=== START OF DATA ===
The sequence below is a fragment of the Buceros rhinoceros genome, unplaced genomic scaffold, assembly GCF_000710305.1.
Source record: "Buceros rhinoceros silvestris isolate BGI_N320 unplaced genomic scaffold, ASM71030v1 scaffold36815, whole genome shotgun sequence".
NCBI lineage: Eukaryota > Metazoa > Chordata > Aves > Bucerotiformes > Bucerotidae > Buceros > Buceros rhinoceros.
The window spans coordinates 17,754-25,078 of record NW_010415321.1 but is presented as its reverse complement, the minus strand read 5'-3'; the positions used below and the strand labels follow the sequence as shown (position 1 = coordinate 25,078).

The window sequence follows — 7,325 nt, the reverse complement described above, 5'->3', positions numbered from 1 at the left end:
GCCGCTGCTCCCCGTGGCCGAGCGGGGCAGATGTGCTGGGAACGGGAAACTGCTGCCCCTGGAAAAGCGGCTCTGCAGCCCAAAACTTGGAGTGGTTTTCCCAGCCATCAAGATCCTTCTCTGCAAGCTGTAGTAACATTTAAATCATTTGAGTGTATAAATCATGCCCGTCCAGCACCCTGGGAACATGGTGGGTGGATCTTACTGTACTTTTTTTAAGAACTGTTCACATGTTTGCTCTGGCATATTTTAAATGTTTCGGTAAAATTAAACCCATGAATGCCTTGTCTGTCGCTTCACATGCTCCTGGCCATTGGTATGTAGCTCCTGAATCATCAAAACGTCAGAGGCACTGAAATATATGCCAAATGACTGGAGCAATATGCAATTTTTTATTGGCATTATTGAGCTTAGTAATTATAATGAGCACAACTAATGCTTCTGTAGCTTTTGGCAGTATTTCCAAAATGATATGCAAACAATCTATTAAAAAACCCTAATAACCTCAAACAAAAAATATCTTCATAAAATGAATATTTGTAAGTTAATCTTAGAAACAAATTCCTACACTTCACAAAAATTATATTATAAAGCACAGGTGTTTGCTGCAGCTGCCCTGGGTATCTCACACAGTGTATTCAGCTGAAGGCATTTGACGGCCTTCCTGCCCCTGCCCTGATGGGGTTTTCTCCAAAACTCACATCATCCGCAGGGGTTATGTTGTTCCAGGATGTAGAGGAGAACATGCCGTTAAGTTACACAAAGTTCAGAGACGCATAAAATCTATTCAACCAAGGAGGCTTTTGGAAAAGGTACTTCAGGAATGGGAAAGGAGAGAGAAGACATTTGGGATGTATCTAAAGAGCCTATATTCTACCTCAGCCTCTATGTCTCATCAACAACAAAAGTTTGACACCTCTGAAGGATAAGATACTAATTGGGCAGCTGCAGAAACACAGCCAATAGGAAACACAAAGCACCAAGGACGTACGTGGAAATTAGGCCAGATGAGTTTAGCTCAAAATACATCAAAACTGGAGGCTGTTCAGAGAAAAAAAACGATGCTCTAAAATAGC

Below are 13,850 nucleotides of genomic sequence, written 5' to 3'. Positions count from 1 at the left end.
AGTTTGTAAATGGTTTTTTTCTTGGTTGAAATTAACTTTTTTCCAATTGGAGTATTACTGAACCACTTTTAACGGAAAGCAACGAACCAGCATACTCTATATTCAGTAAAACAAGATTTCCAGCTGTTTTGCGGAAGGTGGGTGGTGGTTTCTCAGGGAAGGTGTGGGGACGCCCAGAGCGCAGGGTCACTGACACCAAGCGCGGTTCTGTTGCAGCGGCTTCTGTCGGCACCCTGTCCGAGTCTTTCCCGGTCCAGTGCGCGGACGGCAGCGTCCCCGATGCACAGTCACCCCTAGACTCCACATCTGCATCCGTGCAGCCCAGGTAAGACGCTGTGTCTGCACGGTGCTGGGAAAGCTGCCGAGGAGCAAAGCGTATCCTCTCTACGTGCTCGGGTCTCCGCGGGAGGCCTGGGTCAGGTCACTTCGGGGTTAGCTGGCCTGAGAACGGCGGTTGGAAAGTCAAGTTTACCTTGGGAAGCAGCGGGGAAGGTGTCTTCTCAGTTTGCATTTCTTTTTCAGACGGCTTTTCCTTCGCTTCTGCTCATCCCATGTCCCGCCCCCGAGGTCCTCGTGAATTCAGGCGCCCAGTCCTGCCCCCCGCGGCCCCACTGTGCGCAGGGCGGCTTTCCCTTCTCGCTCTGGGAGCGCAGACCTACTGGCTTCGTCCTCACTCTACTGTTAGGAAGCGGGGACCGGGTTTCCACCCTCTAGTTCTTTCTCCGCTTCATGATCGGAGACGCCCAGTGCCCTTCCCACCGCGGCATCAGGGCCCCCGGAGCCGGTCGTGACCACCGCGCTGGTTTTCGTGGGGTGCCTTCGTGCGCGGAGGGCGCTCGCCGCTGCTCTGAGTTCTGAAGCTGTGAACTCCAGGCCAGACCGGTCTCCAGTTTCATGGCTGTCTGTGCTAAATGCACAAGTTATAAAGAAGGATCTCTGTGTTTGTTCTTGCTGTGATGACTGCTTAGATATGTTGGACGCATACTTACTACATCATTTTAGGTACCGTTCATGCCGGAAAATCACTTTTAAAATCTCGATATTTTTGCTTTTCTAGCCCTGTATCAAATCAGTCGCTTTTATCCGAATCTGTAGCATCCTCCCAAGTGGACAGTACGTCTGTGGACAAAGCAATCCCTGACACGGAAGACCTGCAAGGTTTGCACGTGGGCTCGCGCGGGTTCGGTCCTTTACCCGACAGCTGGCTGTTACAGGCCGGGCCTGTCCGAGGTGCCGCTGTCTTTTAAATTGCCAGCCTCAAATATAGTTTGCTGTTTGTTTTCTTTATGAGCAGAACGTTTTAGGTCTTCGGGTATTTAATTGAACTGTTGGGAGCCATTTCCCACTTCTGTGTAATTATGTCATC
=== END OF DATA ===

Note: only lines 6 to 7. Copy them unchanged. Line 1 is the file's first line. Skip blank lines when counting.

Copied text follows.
GCCGCTGCTCCCCGTGGCCGAGCGGGGCAGATGTGCTGGGAACGGGAAACTGCTGCCCCTGGAAAAGCGGCTCTGCAGCCCAAAACTTGGAGTGGTTTTCCCAGCCATCAAGATCCTTCTCTGCAAGCTGTAGTAACATTTAAATCATTTGAGTGTATAAATCATGCCCGTCCAGCACCCTGGGAACATGGTGGGTGGATCTTACTGTACTTTTTTTAAGAACTGTTCACATGTTTGCTCTGGCATATTTTAAATGTTTCGGTAAAATTAAACCCATGAATGCCTTGTCTGTCGCTTCACATGCTCCTGGCCATTGGTATGTAGCTCCTGAATCATCAAAACGTCAGAGGCACTGAAATATATGCCAAATGACTGGAGCAATATGCAATTTTTTATTGGCATTATTGAGCTTAGTAATTATAATGAGCACAACTAATGCTTCTGTAGCTTTTGGCAGTATTTCCAAAATGATATGCAAACAATCTATTAAAAAACCCTAATAACCTCAAACAAAAAATATCTTCATAAAATGAATATTTGTAAGTTAATCTTAGAAACAAATTCCTACACTTCACAAAAATTATATTATAAAGCACAGGTGTTTGCTGCAGCTGCCCTGGGTATCTCACACAGTGTATTCAGCTGAAGGCATTTGACGGCCTTCCTGCCCCTGCCCTGATGGGGTTTTCTCCAAAACTCACATCATCCGCAGGGGTTATGTTGTTCCAGGATGTAGAGGAGAACATGCCGTTAAGTTACACAAAGTTCAGAGACGCATAAAATCTATTCAACCAAGGAGGCTTTTGGAAAAGGTACTTCAGGAATGGGAAAGGAGAGAGAAGACATTTGGGATGTATCTAAAGAGCCTATATTCTACCTCAGCCTCTATGTCTCATCAACAACAAAAGTTTGACACCTCTGAAGGATAAGATACTAATTGGGCAGCTGCAGAAACACAGCCAATAGGAAACACAAAGCACCAAGGACGTACGTGGAAATTAGGCCAGATGAGTTTAGCTCAAAATACATCAAAACTGGAGGCTGTTCAGAGAAAAAAAACGATGCTCTAAAATAGC

Below are 13,850 nucleotides of genomic sequence, written 5' to 3'. Positions count from 1 at the left end.